from Wiktionary, Creative Commons Attribution/Share-Alike License
- n. A person who avoids waste
- n. A heat exchange device in a boiler that improves efficiency and saves fuel
from the GNU version of the Collaborative International Dictionary of English
- n. One who, or that which, economizes.
- n. Specifically: (Steam Boilers) An arrangement of pipes for heating feed water by waste heat in the gases passing to the chimney.
from The Century Dictionary and Cyclopedia
- n. One who economizes; one who uses money, material, time, etc., economically or sparingly.
- n. In engineering, an apparatus by which economy, as of fuel, is effected; specifically, one in which waste heat from a boiler or furnace is utilized for heating the feed-water.
- n. Also spelled economiser.
- n. Specifically— In fog-signaling on British railways, a device by which the detonation of one track-torpedo on the rail by the passage of the engine-wheels removes the second one in series before the wheels reach it.
from WordNet 3.0 Copyright 2006 by Princeton University. All rights reserved.
- n. a frugal person who limits spending and avoids waste
Everything that I've said might make it seem like I don't, but the fact is that I LOVE Stirling engines (Though I hate calling them that, since Stirling did not invent them, but rather patented the "economizer" a device that improves their efficiency).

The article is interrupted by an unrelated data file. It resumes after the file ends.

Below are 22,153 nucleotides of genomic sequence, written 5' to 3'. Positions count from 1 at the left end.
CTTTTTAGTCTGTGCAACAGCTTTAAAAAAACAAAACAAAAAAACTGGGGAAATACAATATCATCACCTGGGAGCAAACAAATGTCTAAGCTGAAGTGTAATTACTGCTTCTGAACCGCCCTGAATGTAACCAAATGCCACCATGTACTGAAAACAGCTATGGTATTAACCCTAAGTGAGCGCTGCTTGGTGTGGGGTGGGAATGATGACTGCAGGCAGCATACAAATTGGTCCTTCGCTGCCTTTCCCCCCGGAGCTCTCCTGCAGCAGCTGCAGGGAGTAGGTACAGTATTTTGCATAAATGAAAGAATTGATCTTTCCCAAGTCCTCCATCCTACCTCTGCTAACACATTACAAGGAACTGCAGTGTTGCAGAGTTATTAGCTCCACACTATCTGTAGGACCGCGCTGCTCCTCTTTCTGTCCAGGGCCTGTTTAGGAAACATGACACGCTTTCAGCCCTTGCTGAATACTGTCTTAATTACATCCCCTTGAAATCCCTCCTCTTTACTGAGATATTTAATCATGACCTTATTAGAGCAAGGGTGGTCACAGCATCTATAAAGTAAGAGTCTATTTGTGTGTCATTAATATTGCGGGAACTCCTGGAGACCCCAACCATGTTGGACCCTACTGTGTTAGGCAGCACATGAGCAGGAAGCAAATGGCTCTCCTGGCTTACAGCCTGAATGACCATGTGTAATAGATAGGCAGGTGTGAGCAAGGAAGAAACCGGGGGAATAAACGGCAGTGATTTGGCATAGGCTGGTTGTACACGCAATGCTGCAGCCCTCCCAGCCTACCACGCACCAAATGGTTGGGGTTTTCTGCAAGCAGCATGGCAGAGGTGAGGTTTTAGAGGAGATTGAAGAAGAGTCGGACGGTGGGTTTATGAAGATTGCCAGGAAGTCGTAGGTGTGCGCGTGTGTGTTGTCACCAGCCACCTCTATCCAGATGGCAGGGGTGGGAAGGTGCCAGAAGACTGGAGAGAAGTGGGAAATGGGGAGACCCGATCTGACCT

"economizer" to capture and recycle air that can be used as "free cooling."
I don't believe that there is a single hybrid in the senior parking lot of my kids 'high school that isn't either a pretend fuel economizer (like a Lexus GS450h or the hybrid Tahoe) or their mother's.
They designed a cooling system called an “air-side economizer” that reduces energy use through careful airflow, and water-flow design and to utilize outside air because the temperature and humidity reamin in the correct range for 75% of the year.
From the economizer the gas is drawn through a wet scrubber where it undergoes a further cooling and is cleansed of dirt and dust.
The pre-heated air and vapor leave the economizer and enter the producer through a passageway near the top and above the fuel bed.
The fuel used bears directly on the question of the advisability of an economizer installation, for when oil is the fuel a boiler efficiency of 80 per cent or over is frequently realized, an efficiency which would leave a small opportunity for a commercial gain through the addition of an economizer.
An example of its illogical use may be shown by the consideration of a boiler operated in connection with a special economizer where the vapor produced by hydrogen is partially condensed by the economizer.
The more wasteful the boiler, the greater the saving effected by the use of the economizer, and it is sometimes possible to raise the temperature of the feed water to that of high pressure steam by the installation of such an apparatus, the saving amounting in some cases to as much as 20 per cent.
Sometimes, too, the frictional resistance of the gases through an economizer make its adaptability questionable because of the draft conditions.